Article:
His was an extraordinary life. Chambers was a man of deep devotion to Christ and to Christ’s cause, a man of simple and powerful faith. He wasn’t the deepest thinker in the world, but his words still today communicate the passion that ought to fill the heart of anyone who has been given the immeasurable privilege of knowing Jesus Christ. Now how does the life of Oswald Chambers bear on Peter’s exhortation regarding submission to the King? In just this way. What I found in the life of his great man was exactly the spirit that Peter is after in these few verses we have read. If I could characterize it, I would do so this way. Chambers was a grand example of that cheerful unconcern with worldly principles, powers, and institutions. Chambers was a pilgrim. The world was simply the place he walked through while serving God and his neighbor. The nations of the world were simply peoples to be loved and served in Christ’s name. The character of his life was determined not by the fact that he was a citizen of Great Britain but by the fact that he was an inhabitant of the kingdom of God and a servant of its King.
He was profligate in charity and hospitality. He lived his life on the contributions of others and gave what he had to everyone. He never owned a home or an automobile. “Give to all who ask and the Lord will take care of you” was his motto. And he who had nothing was generous, some said, to a fault. And the great theme of his life was that of complete dependence upon the Lord enabling a complete consecration of one’s life to the Lord. “Be absolutely His” was a characteristic encouragement he would include in letters to friends.
Well that is Peter’s idea, really, here. “Be absolutely His!” In regard to the government of our land or any land we are to think and to say, “I am absolutely Christ’s!” “If I honor you it will be because Christ directs me to. If I disobey you and suffer your punishment, it will be because I am Christ’s first and foremost!” Whether you are thinking about government, employment, even marriage. “Be absolutely His!” Politics, governments, nations, they come and go. They are not the meaning of life. They have a role to play that may be of some importance in its own way. Keeping the peace, preserving order, punishing evil, etc. But, mainly, they are just another context in which and before which Christians can live out their life trusting God and serving God. This brief, shining moment, our life in this world, is our only opportunity by faith to love and serve the Lord who gave himself for us. That conviction is what is to determine a Christian’s attitude to this world.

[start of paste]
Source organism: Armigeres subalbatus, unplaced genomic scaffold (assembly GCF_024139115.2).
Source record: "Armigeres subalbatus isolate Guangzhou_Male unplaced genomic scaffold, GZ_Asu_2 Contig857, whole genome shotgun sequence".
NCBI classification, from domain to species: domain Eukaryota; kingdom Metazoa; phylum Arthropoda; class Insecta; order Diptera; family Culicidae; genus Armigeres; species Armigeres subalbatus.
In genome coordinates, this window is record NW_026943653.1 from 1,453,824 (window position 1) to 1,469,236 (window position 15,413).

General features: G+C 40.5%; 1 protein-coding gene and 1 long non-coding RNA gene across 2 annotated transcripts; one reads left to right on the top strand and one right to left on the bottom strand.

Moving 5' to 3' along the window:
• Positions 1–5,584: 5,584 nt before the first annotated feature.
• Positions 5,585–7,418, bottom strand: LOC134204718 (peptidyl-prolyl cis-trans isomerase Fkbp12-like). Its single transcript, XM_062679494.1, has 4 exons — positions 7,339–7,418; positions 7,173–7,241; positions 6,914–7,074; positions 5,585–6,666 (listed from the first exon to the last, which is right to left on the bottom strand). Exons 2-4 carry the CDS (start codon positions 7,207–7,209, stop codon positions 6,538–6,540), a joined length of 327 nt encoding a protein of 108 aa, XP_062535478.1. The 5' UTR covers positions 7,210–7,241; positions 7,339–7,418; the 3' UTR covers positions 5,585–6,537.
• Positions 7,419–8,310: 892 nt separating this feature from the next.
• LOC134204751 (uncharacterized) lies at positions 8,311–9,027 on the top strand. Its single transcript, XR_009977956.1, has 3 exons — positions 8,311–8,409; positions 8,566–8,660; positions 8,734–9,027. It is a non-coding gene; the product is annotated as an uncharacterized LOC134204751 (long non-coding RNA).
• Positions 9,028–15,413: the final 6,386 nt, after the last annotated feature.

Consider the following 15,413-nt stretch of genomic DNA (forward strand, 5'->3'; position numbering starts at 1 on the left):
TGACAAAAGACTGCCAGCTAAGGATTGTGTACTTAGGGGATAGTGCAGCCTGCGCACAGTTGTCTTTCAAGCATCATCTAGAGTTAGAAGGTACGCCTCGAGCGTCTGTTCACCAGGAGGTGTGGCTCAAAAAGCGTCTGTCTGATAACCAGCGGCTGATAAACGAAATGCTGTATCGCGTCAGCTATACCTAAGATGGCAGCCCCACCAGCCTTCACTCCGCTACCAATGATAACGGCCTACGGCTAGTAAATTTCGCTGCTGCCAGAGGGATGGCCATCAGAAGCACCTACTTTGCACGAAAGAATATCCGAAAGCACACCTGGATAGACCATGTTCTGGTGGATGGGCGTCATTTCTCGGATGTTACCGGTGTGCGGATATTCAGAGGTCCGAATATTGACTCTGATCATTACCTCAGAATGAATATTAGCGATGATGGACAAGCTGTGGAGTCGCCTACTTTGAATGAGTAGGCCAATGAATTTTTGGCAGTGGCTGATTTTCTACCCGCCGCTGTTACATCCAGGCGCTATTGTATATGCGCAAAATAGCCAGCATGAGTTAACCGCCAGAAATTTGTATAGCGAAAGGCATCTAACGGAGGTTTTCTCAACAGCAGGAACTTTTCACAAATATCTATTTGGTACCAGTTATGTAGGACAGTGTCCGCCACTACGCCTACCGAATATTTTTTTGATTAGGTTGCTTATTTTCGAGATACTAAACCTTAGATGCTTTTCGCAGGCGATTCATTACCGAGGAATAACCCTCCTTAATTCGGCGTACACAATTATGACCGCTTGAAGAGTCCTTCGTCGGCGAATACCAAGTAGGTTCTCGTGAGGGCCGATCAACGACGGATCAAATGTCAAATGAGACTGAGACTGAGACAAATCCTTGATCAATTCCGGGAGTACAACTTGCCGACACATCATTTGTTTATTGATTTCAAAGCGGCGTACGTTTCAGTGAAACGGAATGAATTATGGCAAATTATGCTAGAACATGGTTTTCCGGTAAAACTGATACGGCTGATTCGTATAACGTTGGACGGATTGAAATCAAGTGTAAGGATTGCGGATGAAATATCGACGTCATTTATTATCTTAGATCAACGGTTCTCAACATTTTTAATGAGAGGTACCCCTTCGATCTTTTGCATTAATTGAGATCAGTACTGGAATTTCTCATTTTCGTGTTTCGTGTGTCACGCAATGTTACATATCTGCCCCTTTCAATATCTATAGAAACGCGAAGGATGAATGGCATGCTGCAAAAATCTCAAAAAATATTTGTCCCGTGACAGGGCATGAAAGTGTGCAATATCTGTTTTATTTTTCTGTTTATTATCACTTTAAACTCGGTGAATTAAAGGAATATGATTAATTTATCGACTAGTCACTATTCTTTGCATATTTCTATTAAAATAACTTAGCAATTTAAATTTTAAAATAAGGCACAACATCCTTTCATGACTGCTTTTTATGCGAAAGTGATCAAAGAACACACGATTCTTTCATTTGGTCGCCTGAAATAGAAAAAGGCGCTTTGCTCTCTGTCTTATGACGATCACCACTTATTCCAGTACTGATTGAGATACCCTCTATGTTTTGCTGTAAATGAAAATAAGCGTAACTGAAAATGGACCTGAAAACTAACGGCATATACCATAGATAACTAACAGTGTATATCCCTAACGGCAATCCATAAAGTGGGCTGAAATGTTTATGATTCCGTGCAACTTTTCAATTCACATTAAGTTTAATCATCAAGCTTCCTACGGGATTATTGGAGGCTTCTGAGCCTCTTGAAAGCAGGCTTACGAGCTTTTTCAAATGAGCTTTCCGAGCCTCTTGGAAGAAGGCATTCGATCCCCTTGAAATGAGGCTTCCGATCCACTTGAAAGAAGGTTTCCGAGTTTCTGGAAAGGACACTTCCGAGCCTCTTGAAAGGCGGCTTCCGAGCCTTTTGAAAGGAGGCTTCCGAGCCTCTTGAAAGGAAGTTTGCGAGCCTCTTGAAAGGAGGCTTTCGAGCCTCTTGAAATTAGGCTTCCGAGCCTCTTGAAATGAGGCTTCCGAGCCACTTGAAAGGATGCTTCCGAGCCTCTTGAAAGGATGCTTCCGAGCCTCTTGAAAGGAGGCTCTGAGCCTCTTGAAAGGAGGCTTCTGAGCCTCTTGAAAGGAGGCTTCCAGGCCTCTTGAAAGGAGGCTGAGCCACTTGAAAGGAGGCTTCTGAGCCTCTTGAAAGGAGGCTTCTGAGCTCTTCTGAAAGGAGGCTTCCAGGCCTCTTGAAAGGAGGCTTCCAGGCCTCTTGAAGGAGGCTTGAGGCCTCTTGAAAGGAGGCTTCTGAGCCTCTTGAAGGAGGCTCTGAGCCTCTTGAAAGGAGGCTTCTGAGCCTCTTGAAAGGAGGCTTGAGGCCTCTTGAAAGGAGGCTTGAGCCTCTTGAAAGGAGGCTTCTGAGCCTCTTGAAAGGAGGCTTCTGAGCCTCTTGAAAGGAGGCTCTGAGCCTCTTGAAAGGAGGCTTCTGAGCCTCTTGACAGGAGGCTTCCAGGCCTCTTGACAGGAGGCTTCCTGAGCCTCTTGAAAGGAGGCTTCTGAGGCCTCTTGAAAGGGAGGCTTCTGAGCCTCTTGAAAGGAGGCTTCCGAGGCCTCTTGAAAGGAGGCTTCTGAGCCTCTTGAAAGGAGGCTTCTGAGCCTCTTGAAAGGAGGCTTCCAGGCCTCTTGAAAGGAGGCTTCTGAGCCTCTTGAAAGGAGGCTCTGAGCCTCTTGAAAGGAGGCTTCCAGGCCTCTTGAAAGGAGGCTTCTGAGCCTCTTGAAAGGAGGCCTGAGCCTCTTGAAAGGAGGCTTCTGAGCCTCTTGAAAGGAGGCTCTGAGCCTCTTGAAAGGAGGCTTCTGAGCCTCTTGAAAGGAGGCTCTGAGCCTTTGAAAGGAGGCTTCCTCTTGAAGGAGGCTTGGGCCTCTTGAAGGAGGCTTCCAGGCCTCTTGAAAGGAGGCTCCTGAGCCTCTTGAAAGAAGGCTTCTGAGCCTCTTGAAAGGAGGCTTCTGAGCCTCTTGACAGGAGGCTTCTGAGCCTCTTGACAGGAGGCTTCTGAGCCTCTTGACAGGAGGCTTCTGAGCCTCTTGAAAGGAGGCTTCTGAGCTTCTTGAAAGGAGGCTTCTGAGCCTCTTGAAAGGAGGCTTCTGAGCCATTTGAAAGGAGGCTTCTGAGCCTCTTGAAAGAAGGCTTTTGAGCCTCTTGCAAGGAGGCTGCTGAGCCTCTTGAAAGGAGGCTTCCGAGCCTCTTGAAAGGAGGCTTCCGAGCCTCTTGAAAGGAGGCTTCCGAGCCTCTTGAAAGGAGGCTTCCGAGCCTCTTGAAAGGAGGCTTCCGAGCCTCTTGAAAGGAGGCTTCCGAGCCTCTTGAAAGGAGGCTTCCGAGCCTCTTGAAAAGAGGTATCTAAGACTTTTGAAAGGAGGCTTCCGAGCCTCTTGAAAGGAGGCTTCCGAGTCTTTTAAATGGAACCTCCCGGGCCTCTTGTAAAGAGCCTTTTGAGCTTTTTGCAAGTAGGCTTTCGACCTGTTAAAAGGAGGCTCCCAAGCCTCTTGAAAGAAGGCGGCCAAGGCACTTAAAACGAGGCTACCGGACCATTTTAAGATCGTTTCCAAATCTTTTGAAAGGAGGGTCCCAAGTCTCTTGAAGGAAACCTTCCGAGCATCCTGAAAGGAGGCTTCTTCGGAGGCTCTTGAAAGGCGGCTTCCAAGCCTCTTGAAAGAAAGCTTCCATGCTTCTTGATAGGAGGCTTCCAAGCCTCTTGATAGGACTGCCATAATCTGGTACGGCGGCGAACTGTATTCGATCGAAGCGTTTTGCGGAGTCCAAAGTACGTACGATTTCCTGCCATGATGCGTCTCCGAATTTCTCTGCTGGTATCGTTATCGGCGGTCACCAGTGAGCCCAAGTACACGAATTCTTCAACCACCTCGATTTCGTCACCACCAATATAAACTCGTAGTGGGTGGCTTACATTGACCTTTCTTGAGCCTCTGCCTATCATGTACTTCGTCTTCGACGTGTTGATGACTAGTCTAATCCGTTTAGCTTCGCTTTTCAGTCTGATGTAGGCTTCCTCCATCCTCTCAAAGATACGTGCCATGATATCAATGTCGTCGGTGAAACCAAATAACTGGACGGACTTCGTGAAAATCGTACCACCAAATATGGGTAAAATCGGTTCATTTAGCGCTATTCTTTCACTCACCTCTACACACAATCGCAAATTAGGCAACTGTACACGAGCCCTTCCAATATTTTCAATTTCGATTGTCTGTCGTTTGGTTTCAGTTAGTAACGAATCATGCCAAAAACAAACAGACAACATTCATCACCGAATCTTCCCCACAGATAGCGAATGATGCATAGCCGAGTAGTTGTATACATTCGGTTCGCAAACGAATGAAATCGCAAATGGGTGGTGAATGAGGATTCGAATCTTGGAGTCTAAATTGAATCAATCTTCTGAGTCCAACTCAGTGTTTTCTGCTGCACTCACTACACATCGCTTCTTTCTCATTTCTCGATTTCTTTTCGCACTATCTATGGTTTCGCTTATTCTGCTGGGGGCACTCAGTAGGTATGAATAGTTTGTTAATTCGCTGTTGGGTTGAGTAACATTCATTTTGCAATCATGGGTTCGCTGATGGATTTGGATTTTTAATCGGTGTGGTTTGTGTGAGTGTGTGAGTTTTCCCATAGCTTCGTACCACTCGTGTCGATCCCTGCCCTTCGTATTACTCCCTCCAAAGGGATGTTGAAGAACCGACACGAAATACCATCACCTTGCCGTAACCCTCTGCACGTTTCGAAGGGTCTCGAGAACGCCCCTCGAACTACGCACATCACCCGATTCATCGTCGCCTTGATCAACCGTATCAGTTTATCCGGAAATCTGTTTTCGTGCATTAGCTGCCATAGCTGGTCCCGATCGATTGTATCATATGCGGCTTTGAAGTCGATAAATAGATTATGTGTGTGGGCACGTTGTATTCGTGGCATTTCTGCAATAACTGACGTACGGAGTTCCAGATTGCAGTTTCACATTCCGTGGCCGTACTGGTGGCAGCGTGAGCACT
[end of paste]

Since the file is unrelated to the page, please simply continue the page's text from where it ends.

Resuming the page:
You get a tax bill. It is larger than you thought. So what! Is God no longer on his throne? Can you no longer live the Christian life? Is God unable to provide because the IRS has emptied his treasury? Such thoughts are ridiculous. And it is exactly the same if it is not a tax bill, but a knock on the door that will lead you to prison for your loyalty to Christ. In the darkest dungeon you remain the freest man on earth and the heir to the greatest fortune that can be conceived. At the last, all the cruelest, the most unjust government can do to a Christian is to give him another opportunity to trust the Lord and prove him faithful, to serve the Lord and raise a witness to his name and power. Human governments pretend to have power but the most they can do is kill us and so send us to heaven.
Chambers was buried in a cemetery in Cairo, Egypt, of all places. But that was where the Lord had taken him and put him to use. But, then, what difference does that make. He was a Christian in every significant way. He was British in the ways that matter least and only very temporarily. His Father in heaven owns the entire earth, is the Creator of all nations and peoples. His children can rest and await the resurrection anywhere in his dominions. And that is a good way to put the point. It should matter very little to you where you are buried, so long as that cemetery is found alongside the pilgrim road. “Be absolutely his!”